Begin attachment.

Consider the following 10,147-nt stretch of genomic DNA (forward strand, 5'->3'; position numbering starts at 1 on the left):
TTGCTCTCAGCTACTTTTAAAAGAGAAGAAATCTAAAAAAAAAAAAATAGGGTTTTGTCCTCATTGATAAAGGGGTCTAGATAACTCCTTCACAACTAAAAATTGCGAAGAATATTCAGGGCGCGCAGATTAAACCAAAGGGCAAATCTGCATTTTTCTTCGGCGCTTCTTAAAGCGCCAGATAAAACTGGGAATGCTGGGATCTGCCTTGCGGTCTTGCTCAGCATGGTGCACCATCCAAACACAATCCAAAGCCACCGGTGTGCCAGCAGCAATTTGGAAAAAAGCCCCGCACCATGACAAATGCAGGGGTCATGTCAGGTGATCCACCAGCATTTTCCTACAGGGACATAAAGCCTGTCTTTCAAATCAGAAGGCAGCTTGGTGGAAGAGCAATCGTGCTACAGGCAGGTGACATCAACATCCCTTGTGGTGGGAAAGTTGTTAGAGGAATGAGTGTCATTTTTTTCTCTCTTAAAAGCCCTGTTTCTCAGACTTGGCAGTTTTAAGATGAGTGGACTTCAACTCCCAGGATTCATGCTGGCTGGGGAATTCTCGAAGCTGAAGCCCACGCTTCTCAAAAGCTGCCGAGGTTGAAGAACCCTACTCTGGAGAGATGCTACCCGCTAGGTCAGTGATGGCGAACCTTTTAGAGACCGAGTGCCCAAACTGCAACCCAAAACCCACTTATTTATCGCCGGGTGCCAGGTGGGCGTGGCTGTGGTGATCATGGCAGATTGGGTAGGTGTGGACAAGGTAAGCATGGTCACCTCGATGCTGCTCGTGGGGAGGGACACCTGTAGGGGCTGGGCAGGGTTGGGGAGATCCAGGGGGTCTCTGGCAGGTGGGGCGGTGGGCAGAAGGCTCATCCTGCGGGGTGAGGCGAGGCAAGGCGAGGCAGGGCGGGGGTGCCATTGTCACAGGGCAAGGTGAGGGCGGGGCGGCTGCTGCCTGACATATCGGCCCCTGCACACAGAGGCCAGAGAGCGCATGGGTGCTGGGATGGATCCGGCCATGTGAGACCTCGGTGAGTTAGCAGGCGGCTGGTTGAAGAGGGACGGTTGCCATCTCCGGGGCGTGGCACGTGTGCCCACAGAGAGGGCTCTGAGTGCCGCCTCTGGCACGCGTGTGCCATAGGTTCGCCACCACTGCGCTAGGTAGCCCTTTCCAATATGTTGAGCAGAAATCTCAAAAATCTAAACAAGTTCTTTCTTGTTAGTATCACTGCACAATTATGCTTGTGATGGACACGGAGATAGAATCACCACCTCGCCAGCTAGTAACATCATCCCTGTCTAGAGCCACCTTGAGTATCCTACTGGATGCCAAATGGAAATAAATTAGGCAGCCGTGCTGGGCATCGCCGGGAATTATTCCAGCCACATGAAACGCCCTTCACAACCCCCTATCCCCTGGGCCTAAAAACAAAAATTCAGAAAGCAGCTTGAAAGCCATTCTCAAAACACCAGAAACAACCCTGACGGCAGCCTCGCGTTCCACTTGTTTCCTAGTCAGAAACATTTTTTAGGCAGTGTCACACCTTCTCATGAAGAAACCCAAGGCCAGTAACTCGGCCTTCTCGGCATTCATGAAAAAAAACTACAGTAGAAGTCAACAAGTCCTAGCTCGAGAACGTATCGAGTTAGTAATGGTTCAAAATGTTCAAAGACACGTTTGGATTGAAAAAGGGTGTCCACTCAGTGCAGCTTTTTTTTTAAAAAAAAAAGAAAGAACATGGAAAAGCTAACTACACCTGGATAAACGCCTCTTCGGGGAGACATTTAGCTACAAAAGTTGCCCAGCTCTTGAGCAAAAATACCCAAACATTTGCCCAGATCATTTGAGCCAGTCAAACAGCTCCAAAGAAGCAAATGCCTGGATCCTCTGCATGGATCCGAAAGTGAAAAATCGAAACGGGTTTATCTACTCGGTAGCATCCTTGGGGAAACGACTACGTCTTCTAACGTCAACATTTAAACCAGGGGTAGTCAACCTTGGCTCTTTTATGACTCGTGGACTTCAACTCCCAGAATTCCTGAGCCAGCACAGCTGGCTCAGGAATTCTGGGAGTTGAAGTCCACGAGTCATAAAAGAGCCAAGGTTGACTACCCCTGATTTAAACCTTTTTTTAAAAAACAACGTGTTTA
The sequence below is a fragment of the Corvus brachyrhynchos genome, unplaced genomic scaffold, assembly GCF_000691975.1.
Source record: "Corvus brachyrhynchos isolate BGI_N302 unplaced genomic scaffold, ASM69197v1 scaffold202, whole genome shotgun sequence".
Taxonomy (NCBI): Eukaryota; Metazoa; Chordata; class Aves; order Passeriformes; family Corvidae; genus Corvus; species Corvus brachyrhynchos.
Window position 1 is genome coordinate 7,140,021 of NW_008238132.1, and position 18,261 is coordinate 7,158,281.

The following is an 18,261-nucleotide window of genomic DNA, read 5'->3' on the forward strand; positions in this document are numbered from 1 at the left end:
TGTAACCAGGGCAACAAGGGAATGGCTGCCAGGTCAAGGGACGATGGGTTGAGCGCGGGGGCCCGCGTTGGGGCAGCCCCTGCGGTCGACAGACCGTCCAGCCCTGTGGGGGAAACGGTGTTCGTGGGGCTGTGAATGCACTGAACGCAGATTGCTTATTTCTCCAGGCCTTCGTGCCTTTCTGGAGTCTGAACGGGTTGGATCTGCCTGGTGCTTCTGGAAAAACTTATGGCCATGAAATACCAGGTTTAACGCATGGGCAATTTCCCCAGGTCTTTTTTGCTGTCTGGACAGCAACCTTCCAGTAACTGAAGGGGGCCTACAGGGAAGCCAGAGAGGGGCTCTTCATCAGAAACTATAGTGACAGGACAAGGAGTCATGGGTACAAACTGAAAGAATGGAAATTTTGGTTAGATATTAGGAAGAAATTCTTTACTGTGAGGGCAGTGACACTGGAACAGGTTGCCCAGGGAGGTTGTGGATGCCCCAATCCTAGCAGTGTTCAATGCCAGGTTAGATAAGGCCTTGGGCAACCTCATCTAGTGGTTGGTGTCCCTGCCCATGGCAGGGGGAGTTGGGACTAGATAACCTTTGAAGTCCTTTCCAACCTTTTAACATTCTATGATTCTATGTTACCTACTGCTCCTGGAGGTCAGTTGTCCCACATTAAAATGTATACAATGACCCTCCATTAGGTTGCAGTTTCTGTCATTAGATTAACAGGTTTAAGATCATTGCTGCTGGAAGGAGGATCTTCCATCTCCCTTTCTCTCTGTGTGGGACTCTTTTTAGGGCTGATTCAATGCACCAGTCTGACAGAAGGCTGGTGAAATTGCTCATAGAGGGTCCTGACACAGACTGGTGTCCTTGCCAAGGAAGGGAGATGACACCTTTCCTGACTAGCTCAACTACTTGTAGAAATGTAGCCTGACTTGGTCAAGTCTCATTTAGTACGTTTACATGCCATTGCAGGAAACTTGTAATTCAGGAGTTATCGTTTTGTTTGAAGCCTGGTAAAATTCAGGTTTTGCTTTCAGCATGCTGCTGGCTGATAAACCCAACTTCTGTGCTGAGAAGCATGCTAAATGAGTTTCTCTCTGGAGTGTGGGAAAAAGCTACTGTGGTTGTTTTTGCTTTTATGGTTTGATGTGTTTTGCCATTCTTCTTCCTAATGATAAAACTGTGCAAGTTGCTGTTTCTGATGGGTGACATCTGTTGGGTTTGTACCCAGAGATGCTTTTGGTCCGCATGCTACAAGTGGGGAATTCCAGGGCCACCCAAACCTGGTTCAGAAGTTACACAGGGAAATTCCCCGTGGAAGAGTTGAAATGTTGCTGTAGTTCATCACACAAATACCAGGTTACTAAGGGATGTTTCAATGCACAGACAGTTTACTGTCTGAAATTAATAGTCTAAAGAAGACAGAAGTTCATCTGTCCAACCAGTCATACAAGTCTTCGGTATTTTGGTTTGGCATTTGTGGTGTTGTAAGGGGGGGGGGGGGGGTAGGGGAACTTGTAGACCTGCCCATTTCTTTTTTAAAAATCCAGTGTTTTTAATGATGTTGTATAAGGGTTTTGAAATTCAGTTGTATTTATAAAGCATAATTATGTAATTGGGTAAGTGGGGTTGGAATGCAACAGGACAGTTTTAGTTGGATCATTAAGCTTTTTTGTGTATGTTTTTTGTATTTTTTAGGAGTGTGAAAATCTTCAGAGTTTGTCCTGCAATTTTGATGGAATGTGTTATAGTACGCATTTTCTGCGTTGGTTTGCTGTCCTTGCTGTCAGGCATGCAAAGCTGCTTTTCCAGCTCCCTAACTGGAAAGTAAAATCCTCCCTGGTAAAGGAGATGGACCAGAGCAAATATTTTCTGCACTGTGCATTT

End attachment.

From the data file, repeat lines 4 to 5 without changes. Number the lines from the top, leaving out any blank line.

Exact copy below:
Source record: "Corvus brachyrhynchos isolate BGI_N302 unplaced genomic scaffold, ASM69197v1 scaffold202, whole genome shotgun sequence".
Taxonomy (NCBI): Eukaryota; Metazoa; Chordata; class Aves; order Passeriformes; family Corvidae; genus Corvus; species Corvus brachyrhynchos.